tion of the sick and wounded, and the general transactions of the medical department of the Fourteenth Army Corps, since its passage of the Tennessee River up to the time of reaching Chattanooga.
The regiments and batteries were all abundantly supplied with medicines and surgical instruments, the latter having, previous to our march, been thoroughly inspected and repaired by an expert.
Aside from the usual regimental supplies, which are transported in the hospital wagons and accompany the regiments, we were provided with a reserve supply, consisting of hospital tents, blankets, sheets, hair pillows, shirts, drawers, bed-sacks, surgical instruments, bandages, lint, mess-chests [including cooking utensils], concentrated milk and beef, liquor, chloroform, and such other medicines, surgical apparatus, and hospital stores as experience has taught to be most needed and useful in emergencies in the field.
These supplies were in possession of the medical purveyor of the corps, subject to my order. They were transported in a train of 15 army wagons. Although these reserve supplies had been drawn upon since our advance from Murfreesborough in June last, they were still deemed ample in quantity.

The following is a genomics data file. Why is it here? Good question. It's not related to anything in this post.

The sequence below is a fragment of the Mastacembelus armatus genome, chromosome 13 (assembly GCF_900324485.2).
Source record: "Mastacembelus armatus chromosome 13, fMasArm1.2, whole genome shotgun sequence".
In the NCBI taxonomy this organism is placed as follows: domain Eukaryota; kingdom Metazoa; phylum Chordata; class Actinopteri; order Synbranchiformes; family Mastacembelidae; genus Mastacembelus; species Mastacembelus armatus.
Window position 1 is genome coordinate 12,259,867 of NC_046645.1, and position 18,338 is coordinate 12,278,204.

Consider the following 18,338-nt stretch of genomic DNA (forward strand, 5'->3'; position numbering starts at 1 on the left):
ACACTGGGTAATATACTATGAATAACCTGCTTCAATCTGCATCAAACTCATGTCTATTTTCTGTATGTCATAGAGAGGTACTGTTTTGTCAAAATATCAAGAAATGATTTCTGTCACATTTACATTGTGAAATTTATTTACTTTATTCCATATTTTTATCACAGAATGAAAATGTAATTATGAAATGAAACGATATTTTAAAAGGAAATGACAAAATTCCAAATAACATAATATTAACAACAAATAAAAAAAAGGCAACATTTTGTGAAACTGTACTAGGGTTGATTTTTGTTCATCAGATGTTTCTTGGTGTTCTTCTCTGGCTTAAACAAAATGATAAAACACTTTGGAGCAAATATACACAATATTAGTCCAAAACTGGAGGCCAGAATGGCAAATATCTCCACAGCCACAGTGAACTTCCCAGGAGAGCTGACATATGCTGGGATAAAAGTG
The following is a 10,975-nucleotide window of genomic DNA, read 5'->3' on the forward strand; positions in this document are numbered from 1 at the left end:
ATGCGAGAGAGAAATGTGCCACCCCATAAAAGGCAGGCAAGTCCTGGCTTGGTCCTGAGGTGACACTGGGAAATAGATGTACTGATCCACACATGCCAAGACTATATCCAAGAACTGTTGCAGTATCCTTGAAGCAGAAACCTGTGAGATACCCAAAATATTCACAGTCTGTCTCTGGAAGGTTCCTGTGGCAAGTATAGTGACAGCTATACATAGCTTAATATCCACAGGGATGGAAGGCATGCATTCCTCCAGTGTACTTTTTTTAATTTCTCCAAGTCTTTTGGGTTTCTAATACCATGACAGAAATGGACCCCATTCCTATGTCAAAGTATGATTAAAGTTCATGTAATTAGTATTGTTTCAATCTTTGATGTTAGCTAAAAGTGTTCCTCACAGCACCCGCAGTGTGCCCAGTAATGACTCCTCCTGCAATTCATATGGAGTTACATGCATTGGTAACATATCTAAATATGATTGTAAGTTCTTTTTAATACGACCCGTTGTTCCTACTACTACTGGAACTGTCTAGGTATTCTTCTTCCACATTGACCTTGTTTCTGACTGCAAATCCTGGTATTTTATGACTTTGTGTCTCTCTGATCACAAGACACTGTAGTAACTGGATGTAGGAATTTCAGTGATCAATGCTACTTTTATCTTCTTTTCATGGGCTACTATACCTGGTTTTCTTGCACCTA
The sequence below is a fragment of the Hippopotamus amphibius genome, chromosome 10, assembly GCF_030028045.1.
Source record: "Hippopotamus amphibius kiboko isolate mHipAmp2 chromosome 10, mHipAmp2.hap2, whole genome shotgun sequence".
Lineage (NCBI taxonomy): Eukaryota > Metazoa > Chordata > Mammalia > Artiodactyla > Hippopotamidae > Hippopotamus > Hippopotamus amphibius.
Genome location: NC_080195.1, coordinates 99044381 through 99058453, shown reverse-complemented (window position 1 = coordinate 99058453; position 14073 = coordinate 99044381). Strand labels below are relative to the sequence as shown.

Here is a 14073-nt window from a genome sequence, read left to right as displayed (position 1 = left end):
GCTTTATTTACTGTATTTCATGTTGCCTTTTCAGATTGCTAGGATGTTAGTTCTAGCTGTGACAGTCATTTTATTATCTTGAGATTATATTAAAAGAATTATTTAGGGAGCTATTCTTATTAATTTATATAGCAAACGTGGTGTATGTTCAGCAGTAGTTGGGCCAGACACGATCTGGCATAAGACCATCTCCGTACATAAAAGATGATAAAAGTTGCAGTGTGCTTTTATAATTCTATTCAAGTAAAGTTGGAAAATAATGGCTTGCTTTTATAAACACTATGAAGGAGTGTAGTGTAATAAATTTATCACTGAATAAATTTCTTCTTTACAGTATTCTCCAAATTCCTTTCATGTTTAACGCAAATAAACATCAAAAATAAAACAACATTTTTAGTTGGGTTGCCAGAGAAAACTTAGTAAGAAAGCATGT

The four divisions of the corps were each provided with a train of 30 light two-horse ambulances, under the general control of the corps and division medical directors. In addition to these, each regiment and each battery had permanently attached to it 1 ambulance, which is usually driven in the rear of these commands. This arrangement of our ambulances has operated more satisfactorily than any other that has yet been tried in this army.
Before the command entered upon the march it was directed that all men who were sick and who, in the judgment of the medical officers, would not be able to endure the fatigues of the campaign should be sent to the General Field Hospital at Stevenson.
The First Division crossed the river at Bridgeport on the 4th of September, and on the 7th reached the valley between Raccoon and Lookout Mountains, where it remained in camp for two days. The march was continued on the 10th, crossing Lookout Mountain and encamping in McLemore's Cove. On the 11th it was ordered to close up on the Second Division, which had crossed the river at Caperton's Ferry on or about the 1st of September, and had continued its march in advance of the First Division, without interruptions, until it reached a point near Dug Gap, in Pigeon Ridge, where the enemy was encountered. About 7 a.m. on the 11th, the First Division closed up on the Second, and shortly before noon skirmishing began. Surgs. S. Marks and R. G. Bogue, the respective directors of the First and Second Divisions, established the hospital at Mrs. Davis' house, in the rear of the line of battle. Eight or 10 wounded had been brought in, when it was noticed that our forces began to retire. The wounded were promptly removed by ambulances; first to Bailey's Cross-Roads, and finally to Stevens' house, at the foot of Lookout Mountain, near Stevens' Gap. No wounded were left upon the field.
The casualties of the affair were as follows:
Command Killed Wounded
First Division 2 5
Second Division 9 22
Total 11 27